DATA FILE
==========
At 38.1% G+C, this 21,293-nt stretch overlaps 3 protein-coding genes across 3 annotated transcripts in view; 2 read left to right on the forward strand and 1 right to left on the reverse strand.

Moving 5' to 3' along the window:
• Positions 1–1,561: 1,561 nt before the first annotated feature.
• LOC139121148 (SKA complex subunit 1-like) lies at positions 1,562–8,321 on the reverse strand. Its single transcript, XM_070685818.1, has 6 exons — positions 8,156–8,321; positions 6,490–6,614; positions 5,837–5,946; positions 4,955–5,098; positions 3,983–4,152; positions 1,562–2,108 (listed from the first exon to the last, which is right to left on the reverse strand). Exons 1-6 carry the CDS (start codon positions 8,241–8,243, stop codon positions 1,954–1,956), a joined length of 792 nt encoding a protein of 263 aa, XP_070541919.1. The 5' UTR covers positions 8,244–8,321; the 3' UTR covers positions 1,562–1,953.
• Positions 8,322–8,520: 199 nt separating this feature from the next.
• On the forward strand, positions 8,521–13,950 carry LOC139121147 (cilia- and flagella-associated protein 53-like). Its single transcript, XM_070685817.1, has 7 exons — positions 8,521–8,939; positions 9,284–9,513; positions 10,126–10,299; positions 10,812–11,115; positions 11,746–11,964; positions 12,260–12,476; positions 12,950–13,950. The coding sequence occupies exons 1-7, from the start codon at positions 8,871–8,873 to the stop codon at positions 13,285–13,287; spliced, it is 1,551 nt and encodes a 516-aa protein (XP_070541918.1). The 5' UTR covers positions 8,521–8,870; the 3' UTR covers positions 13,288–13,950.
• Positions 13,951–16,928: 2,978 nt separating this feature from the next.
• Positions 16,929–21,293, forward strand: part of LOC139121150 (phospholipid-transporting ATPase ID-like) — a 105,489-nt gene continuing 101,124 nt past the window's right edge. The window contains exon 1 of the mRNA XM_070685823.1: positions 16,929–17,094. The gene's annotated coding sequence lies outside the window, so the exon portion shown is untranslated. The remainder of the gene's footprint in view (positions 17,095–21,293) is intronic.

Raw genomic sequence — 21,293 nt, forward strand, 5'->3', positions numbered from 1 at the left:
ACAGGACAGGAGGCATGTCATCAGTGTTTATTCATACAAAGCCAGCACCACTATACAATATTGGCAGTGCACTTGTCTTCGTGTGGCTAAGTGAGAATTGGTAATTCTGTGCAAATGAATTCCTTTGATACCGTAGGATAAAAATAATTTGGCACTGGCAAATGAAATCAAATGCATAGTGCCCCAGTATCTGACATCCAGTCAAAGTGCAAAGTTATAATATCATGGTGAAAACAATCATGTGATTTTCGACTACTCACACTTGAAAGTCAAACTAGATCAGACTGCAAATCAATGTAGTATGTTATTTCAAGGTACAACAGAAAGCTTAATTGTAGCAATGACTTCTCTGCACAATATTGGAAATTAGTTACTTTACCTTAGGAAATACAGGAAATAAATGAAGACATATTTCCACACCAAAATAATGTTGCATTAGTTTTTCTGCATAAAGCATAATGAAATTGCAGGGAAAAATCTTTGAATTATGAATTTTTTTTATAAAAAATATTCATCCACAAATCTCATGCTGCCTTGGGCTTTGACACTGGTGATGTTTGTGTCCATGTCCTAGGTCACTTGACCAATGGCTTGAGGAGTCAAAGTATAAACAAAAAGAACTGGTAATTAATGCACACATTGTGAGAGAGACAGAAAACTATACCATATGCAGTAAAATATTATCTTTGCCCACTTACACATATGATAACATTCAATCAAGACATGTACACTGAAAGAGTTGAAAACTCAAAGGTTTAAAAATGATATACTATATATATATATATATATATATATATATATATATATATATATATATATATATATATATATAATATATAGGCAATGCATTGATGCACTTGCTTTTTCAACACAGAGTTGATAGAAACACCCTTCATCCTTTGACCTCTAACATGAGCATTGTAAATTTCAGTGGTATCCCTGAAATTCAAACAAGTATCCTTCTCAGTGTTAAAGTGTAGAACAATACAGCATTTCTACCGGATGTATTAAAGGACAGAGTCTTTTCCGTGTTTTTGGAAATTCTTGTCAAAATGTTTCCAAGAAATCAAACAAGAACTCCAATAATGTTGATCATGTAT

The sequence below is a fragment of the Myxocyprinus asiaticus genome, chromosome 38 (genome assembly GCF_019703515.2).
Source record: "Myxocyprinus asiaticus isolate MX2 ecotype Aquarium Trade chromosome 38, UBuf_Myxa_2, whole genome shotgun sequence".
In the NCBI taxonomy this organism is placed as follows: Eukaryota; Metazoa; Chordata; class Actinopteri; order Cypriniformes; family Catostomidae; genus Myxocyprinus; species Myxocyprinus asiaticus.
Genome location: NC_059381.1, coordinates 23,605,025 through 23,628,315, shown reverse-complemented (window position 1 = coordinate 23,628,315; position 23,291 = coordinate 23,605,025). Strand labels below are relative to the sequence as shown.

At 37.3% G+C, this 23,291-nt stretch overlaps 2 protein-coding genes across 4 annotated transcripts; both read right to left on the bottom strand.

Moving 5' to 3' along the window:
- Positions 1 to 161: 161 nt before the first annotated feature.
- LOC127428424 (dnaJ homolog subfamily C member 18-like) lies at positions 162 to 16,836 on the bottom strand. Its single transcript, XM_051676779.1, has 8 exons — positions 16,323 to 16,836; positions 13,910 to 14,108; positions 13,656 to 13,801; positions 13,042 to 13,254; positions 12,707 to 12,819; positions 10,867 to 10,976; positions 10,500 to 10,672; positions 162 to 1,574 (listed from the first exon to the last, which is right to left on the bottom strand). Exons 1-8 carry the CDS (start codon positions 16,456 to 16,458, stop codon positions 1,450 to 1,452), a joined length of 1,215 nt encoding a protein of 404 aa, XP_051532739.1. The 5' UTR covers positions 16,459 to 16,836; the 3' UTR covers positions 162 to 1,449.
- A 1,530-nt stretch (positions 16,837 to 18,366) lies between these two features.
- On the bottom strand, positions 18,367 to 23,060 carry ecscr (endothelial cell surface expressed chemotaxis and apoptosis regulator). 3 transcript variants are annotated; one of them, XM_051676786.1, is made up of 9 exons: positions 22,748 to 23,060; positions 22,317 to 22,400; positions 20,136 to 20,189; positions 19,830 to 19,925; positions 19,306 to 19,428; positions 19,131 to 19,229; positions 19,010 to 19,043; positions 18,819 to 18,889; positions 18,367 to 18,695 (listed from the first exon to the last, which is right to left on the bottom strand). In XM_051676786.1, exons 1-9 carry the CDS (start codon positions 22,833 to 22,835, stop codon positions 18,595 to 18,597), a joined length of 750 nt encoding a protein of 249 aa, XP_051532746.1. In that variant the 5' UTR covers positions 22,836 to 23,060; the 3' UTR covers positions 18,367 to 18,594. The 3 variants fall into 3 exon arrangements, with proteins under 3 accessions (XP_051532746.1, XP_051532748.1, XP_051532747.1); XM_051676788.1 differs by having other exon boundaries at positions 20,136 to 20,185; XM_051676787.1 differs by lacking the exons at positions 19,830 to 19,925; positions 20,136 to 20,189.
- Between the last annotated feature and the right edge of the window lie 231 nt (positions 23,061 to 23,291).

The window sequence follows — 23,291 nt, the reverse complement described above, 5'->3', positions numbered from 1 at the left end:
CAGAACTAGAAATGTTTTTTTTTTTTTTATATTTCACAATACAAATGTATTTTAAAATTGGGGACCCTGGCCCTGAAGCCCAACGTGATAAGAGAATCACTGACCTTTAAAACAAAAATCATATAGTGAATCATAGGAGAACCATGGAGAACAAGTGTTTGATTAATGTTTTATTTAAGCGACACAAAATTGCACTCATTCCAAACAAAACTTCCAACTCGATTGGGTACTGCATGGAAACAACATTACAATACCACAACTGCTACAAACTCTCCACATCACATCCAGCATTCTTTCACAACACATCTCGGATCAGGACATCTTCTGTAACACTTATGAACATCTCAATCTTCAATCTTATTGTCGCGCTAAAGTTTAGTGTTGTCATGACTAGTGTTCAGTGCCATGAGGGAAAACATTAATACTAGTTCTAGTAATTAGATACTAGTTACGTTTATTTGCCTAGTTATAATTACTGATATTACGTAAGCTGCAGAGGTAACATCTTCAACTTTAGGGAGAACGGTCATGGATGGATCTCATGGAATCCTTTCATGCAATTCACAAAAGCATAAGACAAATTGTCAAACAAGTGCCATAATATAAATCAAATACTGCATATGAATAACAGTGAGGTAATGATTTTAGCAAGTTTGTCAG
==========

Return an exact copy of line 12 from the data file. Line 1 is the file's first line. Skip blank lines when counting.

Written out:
Source record: "Myxocyprinus asiaticus isolate MX2 ecotype Aquarium Trade chromosome 38, UBuf_Myxa_2, whole genome shotgun sequence".